Biological Sciences Award Winners

The Department of Biological Sciences commends it's many faculty, staff, postdoctoral students and graduate students for their award winning research efforts

NSF Graduate Research Fellowship

  • NSF Graduate Research Fellowship
    • I plan to use a combination of fieldwork, machine learning, and phylogenetic comparative methods, to disentangle abiotic and biotic drivers of evolution in an understudied group of Neotropical flowering epiphytes, Hillieae (in the family Rubiaceae- aka the coffee family). While it's a relatively small group of only 29 species, Hillieae displays incredible floral diversity, and species fall into three pollination syndromes: bat, hawkmoth, and hummingbird. As part of my research, I will be traveling to Monteverde, Costa Rica, the region with the greatest Hillieae species richness, to confirm pollinators, study plant-pollinator interactions, collect floral trait data, and collect Hillieae herbarium specimens. I am also working on inferring the first robust phylogeny for this group. By integrating life history data that I collect in the field, with phylogenetics and biogeography, I will be able to assess the roles of different abiotic and biotic factors (e.g. pollinator shift, mountain uplift, climatic niche shift) in shaping evolutionary relationships in Hillieae.  
  • Award in Tropical Botany from the Garden Club of America

  • SEC Emerging Scholar
    • Glaucia Del‐Rio was born on the outskirts of São Paulo, Brazil, where she studied in public schools and
      discovered a love for science that led to her pursuing a career in biology. She earned her bachelor’s and
      master’s degrees in Biological Sciences at the University of São Paulo, and Del‐Rio became a field and
      museum ornithologist particularly interested in Amazonian birds. Her goal is to become a member of the
      faculty where she can use genomics to study how new species arise and are maintained in the region
      with the largest number of bird species on the planet.

  • SEC Emerging Scholar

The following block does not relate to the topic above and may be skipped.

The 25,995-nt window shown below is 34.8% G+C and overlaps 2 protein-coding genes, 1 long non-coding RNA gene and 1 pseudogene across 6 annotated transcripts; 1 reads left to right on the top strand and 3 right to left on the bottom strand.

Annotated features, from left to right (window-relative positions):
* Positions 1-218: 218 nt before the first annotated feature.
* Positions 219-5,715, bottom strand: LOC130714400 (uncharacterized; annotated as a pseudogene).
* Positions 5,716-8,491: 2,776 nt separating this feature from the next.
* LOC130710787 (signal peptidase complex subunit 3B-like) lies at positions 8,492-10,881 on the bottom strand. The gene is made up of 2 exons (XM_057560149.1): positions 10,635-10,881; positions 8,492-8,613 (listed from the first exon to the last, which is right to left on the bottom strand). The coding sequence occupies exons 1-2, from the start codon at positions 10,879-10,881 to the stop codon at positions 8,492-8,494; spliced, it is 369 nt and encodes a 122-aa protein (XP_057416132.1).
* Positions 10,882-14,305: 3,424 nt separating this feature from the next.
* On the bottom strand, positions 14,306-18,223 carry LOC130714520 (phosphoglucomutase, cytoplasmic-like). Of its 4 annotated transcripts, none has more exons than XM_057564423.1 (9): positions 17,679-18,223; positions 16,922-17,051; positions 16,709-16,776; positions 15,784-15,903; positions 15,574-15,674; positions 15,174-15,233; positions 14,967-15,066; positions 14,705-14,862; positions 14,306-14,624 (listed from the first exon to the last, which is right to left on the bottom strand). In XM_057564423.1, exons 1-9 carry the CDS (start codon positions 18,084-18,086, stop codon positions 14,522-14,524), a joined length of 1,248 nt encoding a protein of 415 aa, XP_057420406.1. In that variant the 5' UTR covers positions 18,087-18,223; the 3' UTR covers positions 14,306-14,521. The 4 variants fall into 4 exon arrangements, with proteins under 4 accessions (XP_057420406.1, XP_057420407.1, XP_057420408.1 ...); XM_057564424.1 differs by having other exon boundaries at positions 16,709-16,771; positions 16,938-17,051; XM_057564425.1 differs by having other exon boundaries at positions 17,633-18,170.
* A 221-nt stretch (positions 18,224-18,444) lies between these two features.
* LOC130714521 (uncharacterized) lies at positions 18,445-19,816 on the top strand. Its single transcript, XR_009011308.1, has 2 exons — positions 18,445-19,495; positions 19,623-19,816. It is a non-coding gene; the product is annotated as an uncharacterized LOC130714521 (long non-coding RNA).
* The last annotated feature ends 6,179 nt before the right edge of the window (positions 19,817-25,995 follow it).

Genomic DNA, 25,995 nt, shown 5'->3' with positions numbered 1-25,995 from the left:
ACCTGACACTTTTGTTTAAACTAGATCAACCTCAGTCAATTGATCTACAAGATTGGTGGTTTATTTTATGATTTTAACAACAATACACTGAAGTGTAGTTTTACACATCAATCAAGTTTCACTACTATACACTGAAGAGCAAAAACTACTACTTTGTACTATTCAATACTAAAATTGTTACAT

• Zachary Rodriguez is a Puerto Rican computational biologist from New York who is currently a
      postdoctoral researcher at Louisiana State University, where he analyzes clinical digital phenotype data
      (i.e., video, audio, text) with machine learning to measure symptoms of serious mental illness. His
      personal research focuses on using advanced computational approaches to answer questions related to
      evolution, biodiversity and genetic variation. Rodriguez is passionate about scientific outreach and spends
      much of his time communicating publicly about ecology and biological research. He is also an advocate
      for equity, diversity and inclusion in STEM, striving to help underrepresented individuals succeed, find
      mentors and increase their visibility.

  • SEC Emerging Scholar
    • Luis Y. Santiago‐Rosario’s research interests began at the University of Puerto Rico with a bachelor’s
      degree in Biology and continued with a master’s degree in Biotechnology at the Inter‐American University
      of Puerto Rico. His interest in the life sciences were born while being surrounded by tropical forests and
      coffee fields in Ciales, Puerto Rico. Currently, he is pursuing a Ph.D. in Biological Sciences at Louisiana
      State University, and his research focuses on understanding how sodium influences trophic‐level
      interactions and plant‐herbivore ecology. Santiago‐Rosario also founded the Club Eco‐Evo Latinoamérica,
      a group aimed at communicating science in Spanish.